Unstrange Minds is more concerned with the social history of autism as a diagnosis, and the social response to it. Grinker persuasively contends that the recent 'epidemic' of autism cases is most likely the result of shifts in diagnostic criteria and the increasing availability of therapies, than a true rise in incidence -- and as autism becomes more familiar, less stigmatised, better understood and hopefully better treated, we may 'see' more people with autism still... Not because there are more of them around, but because we have learned to see more clearly.
Grinker provides fascinating comparisons in attitudes towards autistic children in various societies. In India and South Africa, there is little help available, but paradoxically, outcomes for autistic and disabled children may be better than in urban Western societies, because such children can be more easily accommodated into local communities. In South Korea, by depressing contrast, mothers are blamed for their children's differences, and autistic children are seen as a source of shame, to be hidden away.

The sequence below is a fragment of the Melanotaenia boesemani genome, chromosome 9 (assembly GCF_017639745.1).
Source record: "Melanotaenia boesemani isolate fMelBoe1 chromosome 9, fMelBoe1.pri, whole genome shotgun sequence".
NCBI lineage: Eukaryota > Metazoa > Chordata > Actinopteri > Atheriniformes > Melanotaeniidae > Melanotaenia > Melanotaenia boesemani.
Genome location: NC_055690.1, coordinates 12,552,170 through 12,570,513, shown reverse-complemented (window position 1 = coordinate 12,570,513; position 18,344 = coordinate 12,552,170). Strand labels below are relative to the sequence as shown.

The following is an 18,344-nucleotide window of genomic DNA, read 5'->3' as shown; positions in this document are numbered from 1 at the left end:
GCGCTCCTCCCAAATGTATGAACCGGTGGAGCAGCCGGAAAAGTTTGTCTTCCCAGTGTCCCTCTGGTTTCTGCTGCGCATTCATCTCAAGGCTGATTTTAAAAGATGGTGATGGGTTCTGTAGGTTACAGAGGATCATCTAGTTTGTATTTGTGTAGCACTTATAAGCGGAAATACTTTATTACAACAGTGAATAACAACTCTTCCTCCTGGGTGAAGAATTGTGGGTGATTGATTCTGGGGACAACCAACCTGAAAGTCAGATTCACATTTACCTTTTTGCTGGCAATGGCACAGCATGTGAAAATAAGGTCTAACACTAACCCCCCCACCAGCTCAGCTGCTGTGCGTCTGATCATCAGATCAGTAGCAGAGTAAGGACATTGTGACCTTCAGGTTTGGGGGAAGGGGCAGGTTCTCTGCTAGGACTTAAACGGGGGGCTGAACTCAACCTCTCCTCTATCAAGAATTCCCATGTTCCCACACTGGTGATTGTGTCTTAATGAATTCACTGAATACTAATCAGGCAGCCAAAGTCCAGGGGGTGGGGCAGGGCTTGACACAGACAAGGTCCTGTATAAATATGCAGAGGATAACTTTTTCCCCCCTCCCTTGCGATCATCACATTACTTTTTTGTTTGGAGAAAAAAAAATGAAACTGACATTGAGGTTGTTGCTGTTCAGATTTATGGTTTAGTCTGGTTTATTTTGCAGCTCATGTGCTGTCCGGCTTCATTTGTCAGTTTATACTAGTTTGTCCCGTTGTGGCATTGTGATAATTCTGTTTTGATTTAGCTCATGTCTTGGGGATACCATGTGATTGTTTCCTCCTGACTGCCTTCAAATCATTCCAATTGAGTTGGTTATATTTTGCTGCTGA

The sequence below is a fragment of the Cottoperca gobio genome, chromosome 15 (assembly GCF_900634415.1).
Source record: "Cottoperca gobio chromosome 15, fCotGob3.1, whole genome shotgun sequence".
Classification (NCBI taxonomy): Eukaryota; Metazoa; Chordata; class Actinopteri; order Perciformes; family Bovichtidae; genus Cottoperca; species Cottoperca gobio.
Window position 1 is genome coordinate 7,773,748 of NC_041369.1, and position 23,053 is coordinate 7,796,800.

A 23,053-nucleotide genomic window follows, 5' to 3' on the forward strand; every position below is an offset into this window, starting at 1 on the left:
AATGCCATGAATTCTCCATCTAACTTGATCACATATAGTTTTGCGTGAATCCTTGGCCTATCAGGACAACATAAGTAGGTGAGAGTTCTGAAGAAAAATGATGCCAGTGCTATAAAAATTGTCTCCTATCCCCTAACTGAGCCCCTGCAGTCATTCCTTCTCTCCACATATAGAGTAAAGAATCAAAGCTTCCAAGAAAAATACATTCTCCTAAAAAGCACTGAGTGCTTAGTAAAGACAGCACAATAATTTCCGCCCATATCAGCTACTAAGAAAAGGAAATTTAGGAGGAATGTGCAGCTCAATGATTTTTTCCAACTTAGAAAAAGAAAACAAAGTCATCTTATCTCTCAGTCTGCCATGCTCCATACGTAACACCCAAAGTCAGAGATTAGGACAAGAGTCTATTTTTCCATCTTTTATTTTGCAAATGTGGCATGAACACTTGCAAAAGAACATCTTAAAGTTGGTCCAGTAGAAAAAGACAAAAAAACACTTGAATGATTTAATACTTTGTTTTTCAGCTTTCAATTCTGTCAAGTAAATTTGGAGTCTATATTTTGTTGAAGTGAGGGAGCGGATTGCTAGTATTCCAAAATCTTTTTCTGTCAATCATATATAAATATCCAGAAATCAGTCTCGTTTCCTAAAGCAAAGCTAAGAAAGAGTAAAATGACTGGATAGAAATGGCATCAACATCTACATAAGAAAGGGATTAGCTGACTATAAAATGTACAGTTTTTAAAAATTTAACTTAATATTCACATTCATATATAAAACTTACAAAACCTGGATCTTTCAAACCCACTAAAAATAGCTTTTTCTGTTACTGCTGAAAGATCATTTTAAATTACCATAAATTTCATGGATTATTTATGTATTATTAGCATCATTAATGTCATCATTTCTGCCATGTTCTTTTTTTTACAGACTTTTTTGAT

As the parent of a child with dyslexia, I could relate, in a small way, to Grinker's account of the struggles he and his wife faced in trying to get appropriate help and recognition for their daughter from the obstructionist education bureaucracy. There has been some debate here lately about whether it's desirable, or even possible, to integrate children with different needs into mainstream classrooms. The consensus seems to be that it can be a positive experience for teachers and children alike (including the neurotypical children) -- IF the school is properly resourced to handle it. And that's a pretty big if.
But perhaps this book was most powerful where it was most personal: talking about Isabel's love for Monet's garden, her encyclopedic knowledge of animals, her hatred of discordant noises and her terror of 'the scary face painting book', Grinker sets aside his anthropologist's and advocate's eye, and becomes simply a loving father.